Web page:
Ericsson Buys Nortel's GSM Biz Too
Nortel auctioned off its GSM and GSM-R (GSM for railways) businesses Tuesday for $103 million to two bidders: Ericsson and Austrian systems integrator Kapsch CarrierCom AG . Ericsson will pay $70 million on a cash and debt-free basis for Nortel's GSM business in the U.S. and Canada, while Kapsch CarrierCom will pay $33 million for Nortel's GSM business in EMEA (Europe, Middle East, and Africa) and Taiwan, and the GSM-R business.
For Ericsson, this is the second time it has won a Nortel mobile asset auction. The Swedish vendor successfully bid $1.13 billion for Nortel's CDMA business and LTE access assets in July: Any shred of doubt left about the Ericsson's intentions for the North American market must surely now be eliminated. (See Juniper Reports Q2, Ericsson: Why We Want Nortel's Wireless, and Nortel Wireless Winner: It's Ericsson!)
Indeed, Ericsson says this GSM acquisition, along with the purchase of the CDMA and LTE assets, and the recent managed services contract with Sprint Corp. (NYSE: S), makes North America the "largest geographical segment" within the company in terms of sales. (See Ericsson, Sprint in $5B Managed Services Deal.)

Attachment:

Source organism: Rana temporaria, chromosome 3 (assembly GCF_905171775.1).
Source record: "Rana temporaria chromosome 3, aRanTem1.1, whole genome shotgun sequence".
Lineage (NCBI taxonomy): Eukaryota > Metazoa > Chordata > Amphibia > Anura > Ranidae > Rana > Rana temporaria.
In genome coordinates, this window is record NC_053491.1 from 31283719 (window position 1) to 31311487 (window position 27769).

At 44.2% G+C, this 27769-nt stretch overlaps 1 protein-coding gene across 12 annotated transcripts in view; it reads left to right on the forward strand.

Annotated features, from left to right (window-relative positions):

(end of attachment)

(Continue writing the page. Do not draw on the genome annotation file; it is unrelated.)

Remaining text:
The Swedish vendor's headcount has also grown as a result of those deals. Ericsson employed 5,000 people in the U.S. and Canada at the beginning of this year, and now employs 14,500, of which 6,000 employees were transferred from Sprint, and about 2,500 were acquired with Nortel's CDMA and LTE units.
Ericsson will offer jobs to about 350 Nortel GSM staff, while Kapsch is to offer continued employment to about 330 Nortel GSM/GSM-R staff.
With Nortel's GSM business, Ericsson is acquiring an installed customer base in North America that generated about $400 million in revenues in 2008. Two of the key operator customers are AT&T Inc. (NYSE: T) and T-Mobile US Inc. .
Outside North America, Kapsch, which has worked closely with Nortel for about 20 years, will take on Nortel's GSM business in EMEA and Taiwan, as well as the global business for GSM-R equipment, a GSM mobile communication system for railway operators. Nortel claims its GSM-R business is the market leader.
The sale of the GSM/GSM-R assets is expected to close in the first quarter of 2010, subject to regulatory approvals. A hearing for court approvals in the U.S. and Canada is scheduled for Dec. 2.
Including the GSM/GSM-R business, Nortel has raked in more than $2.9 billion from its asset sales this year, and it still has a few more operations left to sell. (See Nortel: What's Left on the Shelf?)
— Michelle Donegan, European Editor, Unstrung